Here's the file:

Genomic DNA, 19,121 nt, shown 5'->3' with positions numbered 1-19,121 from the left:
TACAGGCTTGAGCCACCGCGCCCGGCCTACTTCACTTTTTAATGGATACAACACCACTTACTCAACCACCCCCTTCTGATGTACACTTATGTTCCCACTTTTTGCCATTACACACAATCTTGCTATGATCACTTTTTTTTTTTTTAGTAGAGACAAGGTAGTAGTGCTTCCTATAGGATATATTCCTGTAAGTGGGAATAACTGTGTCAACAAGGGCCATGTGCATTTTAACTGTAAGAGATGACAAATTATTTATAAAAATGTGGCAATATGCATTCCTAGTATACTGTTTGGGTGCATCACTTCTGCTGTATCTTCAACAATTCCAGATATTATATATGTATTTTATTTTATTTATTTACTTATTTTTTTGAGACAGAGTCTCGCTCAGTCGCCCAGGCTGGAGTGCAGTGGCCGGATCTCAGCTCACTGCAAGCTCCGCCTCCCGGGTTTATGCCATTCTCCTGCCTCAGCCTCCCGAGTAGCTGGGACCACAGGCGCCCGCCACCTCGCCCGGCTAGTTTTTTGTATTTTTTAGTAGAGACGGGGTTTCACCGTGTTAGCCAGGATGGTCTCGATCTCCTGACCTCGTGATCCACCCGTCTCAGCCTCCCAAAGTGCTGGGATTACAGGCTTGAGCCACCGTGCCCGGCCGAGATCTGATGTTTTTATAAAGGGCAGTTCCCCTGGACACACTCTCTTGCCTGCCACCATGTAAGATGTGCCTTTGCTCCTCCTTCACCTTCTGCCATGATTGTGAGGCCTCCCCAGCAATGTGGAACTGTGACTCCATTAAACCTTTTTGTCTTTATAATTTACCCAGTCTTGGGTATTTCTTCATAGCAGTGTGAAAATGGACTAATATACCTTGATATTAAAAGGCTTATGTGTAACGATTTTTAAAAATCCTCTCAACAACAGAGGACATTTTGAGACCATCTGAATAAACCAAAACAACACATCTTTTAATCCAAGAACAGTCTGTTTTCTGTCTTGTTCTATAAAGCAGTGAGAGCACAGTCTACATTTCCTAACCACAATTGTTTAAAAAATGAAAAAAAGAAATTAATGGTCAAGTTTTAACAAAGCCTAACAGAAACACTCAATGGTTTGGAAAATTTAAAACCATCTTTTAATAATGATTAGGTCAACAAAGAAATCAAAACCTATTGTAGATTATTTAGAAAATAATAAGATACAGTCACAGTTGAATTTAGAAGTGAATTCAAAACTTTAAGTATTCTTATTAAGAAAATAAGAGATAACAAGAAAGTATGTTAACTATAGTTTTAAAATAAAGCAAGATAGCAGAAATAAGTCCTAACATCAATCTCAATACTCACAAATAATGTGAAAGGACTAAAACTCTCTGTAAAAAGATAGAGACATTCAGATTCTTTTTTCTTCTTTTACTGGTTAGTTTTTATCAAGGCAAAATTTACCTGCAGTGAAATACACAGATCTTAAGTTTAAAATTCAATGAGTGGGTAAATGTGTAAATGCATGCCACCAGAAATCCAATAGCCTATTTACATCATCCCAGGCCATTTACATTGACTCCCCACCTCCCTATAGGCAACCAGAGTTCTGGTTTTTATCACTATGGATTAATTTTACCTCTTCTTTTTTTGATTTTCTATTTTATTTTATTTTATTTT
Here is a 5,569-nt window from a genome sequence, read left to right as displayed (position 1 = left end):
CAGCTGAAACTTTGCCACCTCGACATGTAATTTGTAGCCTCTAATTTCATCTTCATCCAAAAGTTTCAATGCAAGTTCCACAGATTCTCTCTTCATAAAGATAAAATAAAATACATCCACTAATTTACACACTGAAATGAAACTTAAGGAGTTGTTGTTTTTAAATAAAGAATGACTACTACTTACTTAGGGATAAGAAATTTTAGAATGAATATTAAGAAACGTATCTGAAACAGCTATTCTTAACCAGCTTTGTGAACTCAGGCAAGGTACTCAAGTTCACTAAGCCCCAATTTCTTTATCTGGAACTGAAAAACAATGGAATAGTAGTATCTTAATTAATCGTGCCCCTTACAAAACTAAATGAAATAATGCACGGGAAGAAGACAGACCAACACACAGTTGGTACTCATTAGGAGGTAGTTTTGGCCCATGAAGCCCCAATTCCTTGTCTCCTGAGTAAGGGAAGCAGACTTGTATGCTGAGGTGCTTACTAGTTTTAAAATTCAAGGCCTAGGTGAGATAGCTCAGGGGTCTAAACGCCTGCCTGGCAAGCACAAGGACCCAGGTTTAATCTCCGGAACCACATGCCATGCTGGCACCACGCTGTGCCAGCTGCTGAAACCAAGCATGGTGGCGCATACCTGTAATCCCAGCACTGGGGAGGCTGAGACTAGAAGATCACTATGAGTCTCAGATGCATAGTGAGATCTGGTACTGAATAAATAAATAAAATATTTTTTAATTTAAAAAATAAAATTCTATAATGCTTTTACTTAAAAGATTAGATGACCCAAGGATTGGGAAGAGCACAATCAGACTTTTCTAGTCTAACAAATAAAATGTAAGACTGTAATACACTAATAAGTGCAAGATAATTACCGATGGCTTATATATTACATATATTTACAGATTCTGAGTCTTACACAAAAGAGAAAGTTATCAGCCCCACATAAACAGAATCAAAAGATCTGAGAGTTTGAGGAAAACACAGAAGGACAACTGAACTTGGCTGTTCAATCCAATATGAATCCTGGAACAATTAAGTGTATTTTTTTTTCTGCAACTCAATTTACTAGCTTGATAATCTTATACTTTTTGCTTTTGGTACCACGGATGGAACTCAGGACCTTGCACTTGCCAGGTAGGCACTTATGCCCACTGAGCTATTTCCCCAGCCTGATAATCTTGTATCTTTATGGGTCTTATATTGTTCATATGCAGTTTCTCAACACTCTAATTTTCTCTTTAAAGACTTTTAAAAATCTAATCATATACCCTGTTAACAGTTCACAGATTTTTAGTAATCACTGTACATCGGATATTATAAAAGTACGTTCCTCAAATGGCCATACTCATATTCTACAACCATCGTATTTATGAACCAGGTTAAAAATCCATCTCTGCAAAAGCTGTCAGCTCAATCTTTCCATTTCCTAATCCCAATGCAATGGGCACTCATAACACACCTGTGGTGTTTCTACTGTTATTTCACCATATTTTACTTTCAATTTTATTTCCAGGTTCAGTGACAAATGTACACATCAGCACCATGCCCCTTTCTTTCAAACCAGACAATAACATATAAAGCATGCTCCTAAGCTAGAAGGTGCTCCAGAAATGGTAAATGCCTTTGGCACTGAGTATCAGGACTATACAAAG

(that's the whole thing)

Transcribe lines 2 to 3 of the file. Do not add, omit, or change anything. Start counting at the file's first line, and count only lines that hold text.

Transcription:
TACAGGCTTGAGCCACCGCGCCCGGCCTACTTCACTTTTTAATGGATACAACACCACTTACTCAACCACCCCCTTCTGATGTACACTTATGTTCCCACTTTTTGCCATTACACACAATCTTGCTATGATCACTTTTTTTTTTTTTAGTAGAGACAAGGTAGTAGTGCTTCCTATAGGATATATTCCTGTAAGTGGGAATAACTGTGTCAACAAGGGCCATGTGCATTTTAACTGTAAGAGATGACAAATTATTTATAAAAATGTGGCAATATGCATTCCTAGTATACTGTTTGGGTGCATCACTTCTGCTGTATCTTCAACAATTCCAGATATTATATATGTATTTTATTTTATTTATTTACTTATTTTTTTGAGACAGAGTCTCGCTCAGTCGCCCAGGCTGGAGTGCAGTGGCCGGATCTCAGCTCACTGCAAGCTCCGCCTCCCGGGTTTATGCCATTCTCCTGCCTCAGCCTCCCGAGTAGCTGGGACCACAGGCGCCCGCCACCTCGCCCGGCTAGTTTTTTGTATTTTTTAGTAGAGACGGGGTTTCACCGTGTTAGCCAGGATGGTCTCGATCTCCTGACCTCGTGATCCACCCGTCTCAGCCTCCCAAAGTGCTGGGATTACAGGCTTGAGCCACCGTGCCCGGCCGAGATCTGATGTTTTTATAAAGGGCAGTTCCCCTGGACACACTCTCTTGCCTGCCACCATGTAAGATGTGCCTTTGCTCCTCCTTCACCTTCTGCCATGATTGTGAGGCCTCCCCAGCAATGTGGAACTGTGACTCCATTAAACCTTTTTGTCTTTATAATTTACCCAGTCTTGGGTATTTCTTCATAGCAGTGTGAAAATGGACTAATATACCTTGATATTAAAAGGCTTATGTGTAACGATTTTTAAAAATCCTCTCAACAACAGAGGACATTTTGAGACCATCTGAATAAACCAAAACAACACATCTTTTAATCCAAGAACAGTCTGTTTTCTGTCTTGTTCTATAAAGCAGTGAGAGCACAGTCTACATTTCCTAACCACAATTGTTTAAAAAATGAAAAAAAGAAATTAATGGTCAAGTTTTAACAAAGCCTAACAGAAACACTCAATGGTTTGGAAAATTTAAAACCATCTTTTAATAATGATTAGGTCAACAAAGAAATCAAAACCTATTGTAGATTATTTAGAAAATAATAAGATACAGTCACAGTTGAATTTAGAAGTGAATTCAAAACTTTAAGTATTCTTATTAAGAAAATAAGAGATAACAAGAAAGTATGTTAACTATAGTTTTAAAATAAAGCAAGATAGCAGAAATAAGTCCTAACATCAATCTCAATACTCACAAATAATGTGAAAGGACTAAAACTCTCTGTAAAAAGATAGAGACATTCAGATTCTTTTTTCTTCTTTTACTGGTTAGTTTTTATCAAGGCAAAATTTACCTGCAGTGAAATACACAGATCTTAAGTTTAAAATTCAATGAGTGGGTAAATGTGTAAATGCATGCCACCAGAAATCCAATAGCCTATTTACATCATCCCAGGCCATTTACATTGACTCCCCACCTCCCTATAGGCAACCAGAGTTCTGGTTTTTATCACTATGGATTAATTTTACCTCTTCTTTTTTTGATTTTCTATTTTATTTTATTTTATTTT
Here is a 5,569-nt window from a genome sequence, read left to right as displayed (position 1 = left end):